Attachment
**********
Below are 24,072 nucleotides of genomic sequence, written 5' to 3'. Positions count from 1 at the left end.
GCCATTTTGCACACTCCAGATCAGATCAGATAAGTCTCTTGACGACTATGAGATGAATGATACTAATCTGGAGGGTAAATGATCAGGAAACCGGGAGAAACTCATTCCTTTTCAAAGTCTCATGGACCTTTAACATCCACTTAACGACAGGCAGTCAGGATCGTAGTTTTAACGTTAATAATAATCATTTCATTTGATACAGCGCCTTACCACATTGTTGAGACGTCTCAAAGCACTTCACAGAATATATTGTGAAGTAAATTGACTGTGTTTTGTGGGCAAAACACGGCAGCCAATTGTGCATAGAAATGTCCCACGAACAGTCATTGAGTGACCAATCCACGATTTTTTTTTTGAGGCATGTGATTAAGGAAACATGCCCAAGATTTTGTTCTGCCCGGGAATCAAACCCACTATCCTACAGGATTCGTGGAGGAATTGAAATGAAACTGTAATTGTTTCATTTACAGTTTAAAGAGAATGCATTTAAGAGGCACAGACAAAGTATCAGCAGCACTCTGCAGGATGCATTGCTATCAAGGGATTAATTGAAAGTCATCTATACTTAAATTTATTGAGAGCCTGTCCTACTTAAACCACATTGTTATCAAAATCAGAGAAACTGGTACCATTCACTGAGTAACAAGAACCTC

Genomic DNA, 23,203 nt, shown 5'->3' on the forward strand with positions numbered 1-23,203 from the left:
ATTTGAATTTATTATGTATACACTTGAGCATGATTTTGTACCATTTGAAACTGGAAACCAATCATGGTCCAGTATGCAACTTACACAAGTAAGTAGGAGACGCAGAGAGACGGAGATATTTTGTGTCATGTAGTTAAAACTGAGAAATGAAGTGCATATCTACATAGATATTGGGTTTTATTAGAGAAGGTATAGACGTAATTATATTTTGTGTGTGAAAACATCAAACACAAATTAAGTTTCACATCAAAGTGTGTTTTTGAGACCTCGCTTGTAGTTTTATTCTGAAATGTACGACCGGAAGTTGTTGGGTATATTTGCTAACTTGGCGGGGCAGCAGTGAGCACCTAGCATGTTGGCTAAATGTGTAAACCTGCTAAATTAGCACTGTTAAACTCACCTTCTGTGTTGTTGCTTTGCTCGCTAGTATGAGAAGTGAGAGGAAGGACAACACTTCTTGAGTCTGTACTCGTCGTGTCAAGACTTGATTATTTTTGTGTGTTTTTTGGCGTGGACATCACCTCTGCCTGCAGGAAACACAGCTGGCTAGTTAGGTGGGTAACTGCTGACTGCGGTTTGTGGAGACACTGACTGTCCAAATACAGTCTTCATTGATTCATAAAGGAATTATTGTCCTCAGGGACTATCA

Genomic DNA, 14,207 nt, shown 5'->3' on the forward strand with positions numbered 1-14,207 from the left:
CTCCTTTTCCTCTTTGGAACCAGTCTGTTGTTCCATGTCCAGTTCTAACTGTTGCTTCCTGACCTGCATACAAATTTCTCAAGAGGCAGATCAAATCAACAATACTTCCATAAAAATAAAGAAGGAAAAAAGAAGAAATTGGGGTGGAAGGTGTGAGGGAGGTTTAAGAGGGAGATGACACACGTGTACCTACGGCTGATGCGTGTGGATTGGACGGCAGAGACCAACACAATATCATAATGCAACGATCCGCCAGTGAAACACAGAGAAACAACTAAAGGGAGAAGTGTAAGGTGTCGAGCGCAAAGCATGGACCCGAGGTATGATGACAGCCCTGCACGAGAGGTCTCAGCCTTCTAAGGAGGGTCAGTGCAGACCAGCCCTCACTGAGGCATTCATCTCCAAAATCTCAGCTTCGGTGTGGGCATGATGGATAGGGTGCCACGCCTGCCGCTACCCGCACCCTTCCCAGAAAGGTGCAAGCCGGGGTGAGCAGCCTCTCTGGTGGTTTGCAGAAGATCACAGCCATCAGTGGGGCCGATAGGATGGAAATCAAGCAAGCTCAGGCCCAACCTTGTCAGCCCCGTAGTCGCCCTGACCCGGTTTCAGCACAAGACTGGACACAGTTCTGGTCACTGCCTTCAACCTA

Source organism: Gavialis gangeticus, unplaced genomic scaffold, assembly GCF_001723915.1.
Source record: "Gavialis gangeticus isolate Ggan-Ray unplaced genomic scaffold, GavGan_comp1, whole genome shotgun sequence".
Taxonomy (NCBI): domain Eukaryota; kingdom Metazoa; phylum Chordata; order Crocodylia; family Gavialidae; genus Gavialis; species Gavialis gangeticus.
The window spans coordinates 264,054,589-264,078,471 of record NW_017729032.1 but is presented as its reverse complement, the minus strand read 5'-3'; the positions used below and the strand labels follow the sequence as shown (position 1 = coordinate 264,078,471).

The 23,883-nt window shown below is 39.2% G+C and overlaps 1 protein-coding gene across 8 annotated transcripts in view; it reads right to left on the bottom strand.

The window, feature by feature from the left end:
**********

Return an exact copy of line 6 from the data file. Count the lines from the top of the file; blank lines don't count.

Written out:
CTCCTTTTCCTCTTTGGAACCAGTCTGTTGTTCCATGTCCAGTTCTAACTGTTGCTTCCTGACCTGCATACAAATTTCTCAAGAGGCAGATCAAATCAACAATACTTCCATAAAAATAAAGAAGGAAAAAAGAAGAAATTGGGGTGGAAGGTGTGAGGGAGGTTTAAGAGGGAGATGACACACGTGTACCTACGGCTGATGCGTGTGGATTGGACGGCAGAGACCAACACAATATCATAATGCAACGATCCGCCAGTGAAACACAGAGAAACAACTAAAGGGAGAAGTGTAAGGTGTCGAGCGCAAAGCATGGACCCGAGGTATGATGACAGCCCTGCACGAGAGGTCTCAGCCTTCTAAGGAGGGTCAGTGCAGACCAGCCCTCACTGAGGCATTCATCTCCAAAATCTCAGCTTCGGTGTGGGCATGATGGATAGGGTGCCACGCCTGCCGCTACCCGCACCCTTCCCAGAAAGGTGCAAGCCGGGGTGAGCAGCCTCTCTGGTGGTTTGCAGAAGATCACAGCCATCAGTGGGGCCGATAGGATGGAAATCAAGCAAGCTCAGGCCCAACCTTGTCAGCCCCGTAGTCGCCCTGACCCGGTTTCAGCACAAGACTGGACACAGTTCTGGTCACTGCCTTCAACCTA